The pound and Brexit dominated in the UK

Despite Prime Minister Theresa May’s autumn intervention in Florence and her December breakthrough in Brussels on the issue of the putative divorce bill, there is a long way to go in the Brexit negotiations. The key issue of trade is now on the table, the Irish question has yet to be concluded to the satisfaction of everyone and the EU’s members will have to vote on any eventual deal (and the UK’s MPs seem to want their say in Parliament too, at some stage).

There is much work to do and companies could be forgiven for waiting before they commit to capital investment or hiring decisions. The pound looks undervalued on a purchasing power parity basis so that should at least help exports but it is hard to see why growth should markedly accelerate in 2018 from the modest levels we have seen of late.

The pound began to regain some ground in late 2017

Source: Thomson Reuters Datastream

Lesson: The debate over a “hard” or “soft” Brexit is still raging. Talk of the former has so far pressured sterling and favoured holding assets priced in currencies other than the pound or domestically-quoted firms that operate mainly overseas. Within the UK, the result is a split market, with overseas plays looking expensive after strong performance and domestic plays looking unloved and cheap but possibly lacking a catalyst to stoke fresh interest in them. Any unexpected change in direction for sterling could perhaps prompt a reappraisal, although this column said exactly the same a year ago and it made no difference at all.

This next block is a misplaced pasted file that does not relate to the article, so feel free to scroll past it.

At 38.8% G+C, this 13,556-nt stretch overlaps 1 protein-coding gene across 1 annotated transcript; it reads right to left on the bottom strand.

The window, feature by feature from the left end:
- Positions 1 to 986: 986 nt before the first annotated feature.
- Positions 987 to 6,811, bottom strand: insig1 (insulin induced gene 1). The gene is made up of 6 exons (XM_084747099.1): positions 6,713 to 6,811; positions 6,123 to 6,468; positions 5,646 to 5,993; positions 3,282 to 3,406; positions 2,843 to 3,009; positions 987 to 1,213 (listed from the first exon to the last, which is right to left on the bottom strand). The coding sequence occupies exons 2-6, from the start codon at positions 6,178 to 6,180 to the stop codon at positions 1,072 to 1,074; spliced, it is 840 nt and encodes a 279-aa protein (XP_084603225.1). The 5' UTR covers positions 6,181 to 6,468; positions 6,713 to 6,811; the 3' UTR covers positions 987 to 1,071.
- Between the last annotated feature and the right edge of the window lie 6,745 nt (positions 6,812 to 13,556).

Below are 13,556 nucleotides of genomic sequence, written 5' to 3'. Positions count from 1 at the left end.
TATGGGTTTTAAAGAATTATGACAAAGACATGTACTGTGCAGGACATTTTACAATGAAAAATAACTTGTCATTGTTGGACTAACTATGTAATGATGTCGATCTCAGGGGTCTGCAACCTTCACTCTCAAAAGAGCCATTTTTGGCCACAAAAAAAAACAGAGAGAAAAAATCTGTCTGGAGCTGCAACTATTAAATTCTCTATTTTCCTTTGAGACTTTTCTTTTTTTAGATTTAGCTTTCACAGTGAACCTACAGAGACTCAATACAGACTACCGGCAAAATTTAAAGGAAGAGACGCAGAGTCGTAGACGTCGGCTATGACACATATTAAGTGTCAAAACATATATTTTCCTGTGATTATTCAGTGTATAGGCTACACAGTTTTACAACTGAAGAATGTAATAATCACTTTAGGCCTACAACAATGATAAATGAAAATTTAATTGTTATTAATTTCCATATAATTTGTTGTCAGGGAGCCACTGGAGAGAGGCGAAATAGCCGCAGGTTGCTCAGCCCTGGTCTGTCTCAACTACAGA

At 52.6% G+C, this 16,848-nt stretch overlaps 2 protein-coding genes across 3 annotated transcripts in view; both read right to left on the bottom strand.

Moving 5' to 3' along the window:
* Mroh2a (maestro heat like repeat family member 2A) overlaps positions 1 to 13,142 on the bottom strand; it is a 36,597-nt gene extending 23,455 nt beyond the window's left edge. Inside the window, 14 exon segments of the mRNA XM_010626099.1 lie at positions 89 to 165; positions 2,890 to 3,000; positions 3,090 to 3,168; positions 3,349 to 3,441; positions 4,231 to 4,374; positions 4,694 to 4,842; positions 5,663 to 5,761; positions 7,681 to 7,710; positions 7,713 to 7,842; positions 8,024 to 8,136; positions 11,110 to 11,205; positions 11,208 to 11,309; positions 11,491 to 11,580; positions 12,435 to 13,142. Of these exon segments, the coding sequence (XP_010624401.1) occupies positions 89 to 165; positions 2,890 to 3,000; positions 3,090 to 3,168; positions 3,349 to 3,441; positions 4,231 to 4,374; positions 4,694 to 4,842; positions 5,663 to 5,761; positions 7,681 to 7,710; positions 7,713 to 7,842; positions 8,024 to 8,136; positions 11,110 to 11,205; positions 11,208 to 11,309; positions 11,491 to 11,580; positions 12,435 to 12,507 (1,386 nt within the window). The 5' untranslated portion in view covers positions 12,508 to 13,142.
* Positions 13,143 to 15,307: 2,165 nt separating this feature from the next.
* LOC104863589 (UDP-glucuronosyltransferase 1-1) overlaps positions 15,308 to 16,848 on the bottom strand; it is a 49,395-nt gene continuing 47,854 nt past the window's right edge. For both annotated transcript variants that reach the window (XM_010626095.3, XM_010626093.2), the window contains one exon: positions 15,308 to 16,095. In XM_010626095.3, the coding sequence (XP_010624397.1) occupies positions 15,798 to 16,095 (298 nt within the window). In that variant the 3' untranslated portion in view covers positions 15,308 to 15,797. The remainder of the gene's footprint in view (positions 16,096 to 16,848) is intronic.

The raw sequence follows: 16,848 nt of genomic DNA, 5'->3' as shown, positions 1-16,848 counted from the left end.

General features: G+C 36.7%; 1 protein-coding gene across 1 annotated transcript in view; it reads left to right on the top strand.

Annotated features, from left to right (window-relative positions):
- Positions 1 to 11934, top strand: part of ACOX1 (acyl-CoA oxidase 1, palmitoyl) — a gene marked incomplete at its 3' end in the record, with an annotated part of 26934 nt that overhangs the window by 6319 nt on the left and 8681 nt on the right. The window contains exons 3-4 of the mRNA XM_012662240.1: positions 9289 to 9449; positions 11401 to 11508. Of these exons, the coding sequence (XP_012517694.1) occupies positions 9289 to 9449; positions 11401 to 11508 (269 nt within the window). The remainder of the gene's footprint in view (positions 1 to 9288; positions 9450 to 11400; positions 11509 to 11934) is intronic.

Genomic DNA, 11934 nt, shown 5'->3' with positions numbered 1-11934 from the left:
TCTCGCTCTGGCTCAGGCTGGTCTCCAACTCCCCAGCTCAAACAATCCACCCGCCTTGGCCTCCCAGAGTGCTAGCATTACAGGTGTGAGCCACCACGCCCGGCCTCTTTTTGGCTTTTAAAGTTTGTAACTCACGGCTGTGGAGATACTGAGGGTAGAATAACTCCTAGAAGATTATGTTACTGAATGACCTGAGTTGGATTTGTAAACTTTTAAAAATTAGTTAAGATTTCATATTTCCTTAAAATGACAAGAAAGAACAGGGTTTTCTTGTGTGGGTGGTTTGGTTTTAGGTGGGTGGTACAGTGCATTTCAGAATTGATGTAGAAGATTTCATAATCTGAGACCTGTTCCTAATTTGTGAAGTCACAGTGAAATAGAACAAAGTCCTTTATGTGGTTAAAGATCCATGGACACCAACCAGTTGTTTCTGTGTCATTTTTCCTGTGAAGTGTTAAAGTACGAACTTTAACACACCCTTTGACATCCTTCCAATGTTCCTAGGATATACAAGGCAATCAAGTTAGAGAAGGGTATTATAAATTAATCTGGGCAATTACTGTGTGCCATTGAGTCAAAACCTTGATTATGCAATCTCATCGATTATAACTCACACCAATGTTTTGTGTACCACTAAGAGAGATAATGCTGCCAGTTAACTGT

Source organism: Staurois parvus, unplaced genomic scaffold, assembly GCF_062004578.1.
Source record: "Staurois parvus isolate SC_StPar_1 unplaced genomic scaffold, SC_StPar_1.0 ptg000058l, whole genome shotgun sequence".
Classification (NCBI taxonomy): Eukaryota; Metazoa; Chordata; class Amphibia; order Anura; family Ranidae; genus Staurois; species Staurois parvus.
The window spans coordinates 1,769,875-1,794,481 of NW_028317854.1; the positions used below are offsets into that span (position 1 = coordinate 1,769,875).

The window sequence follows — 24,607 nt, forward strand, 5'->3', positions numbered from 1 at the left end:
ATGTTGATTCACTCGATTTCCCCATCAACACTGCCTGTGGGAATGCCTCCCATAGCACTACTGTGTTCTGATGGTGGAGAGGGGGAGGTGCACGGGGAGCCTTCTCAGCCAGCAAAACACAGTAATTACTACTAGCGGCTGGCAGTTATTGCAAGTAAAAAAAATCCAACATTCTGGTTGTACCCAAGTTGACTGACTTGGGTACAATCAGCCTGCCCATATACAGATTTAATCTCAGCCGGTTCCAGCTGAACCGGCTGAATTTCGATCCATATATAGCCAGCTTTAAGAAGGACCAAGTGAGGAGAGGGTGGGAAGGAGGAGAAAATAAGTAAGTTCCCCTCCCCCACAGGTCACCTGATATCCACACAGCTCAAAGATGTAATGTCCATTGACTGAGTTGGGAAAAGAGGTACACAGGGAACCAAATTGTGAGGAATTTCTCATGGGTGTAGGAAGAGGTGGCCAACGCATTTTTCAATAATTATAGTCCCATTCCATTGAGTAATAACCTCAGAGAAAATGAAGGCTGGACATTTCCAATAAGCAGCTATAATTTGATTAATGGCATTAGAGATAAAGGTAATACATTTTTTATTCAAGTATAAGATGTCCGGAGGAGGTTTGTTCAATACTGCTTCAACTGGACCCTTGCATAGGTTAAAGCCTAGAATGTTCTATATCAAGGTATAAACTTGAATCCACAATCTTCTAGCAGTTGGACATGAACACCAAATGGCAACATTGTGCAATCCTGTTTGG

Volatility was subdued as headline indices almost fell asleep

The FTSE 100 rose or fell by more than 1% in a day on just 16 occasions in 2017, the lowest figures since the 18 occasions of 2005. This will have helped soothe the nerves of any clients who were edgy about their equity exposure and it may have been no coincidence that stocks did best of all of the major asset classes this year.

Daily movements of 1% or greater in the FTSE 100 were very rare in 2017

Source: Thomson Reuters Datastream

However, for all that the UK’s headline index did little, there was plenty of violence at the stock level. Nine FTSE 100 stocks showed a one-day drop of least 10% (a tenth was demoted from the index in the autumn) and the range between the best and worst performers in the benchmark was massive – from NMC Health up 107% to Centrica down 36%.

This gathering movement below the surface suggests that advisers and clients need to be prepared for a few more ripples up top in 2018 and beyond – an environment which could give active managers another chance to shine.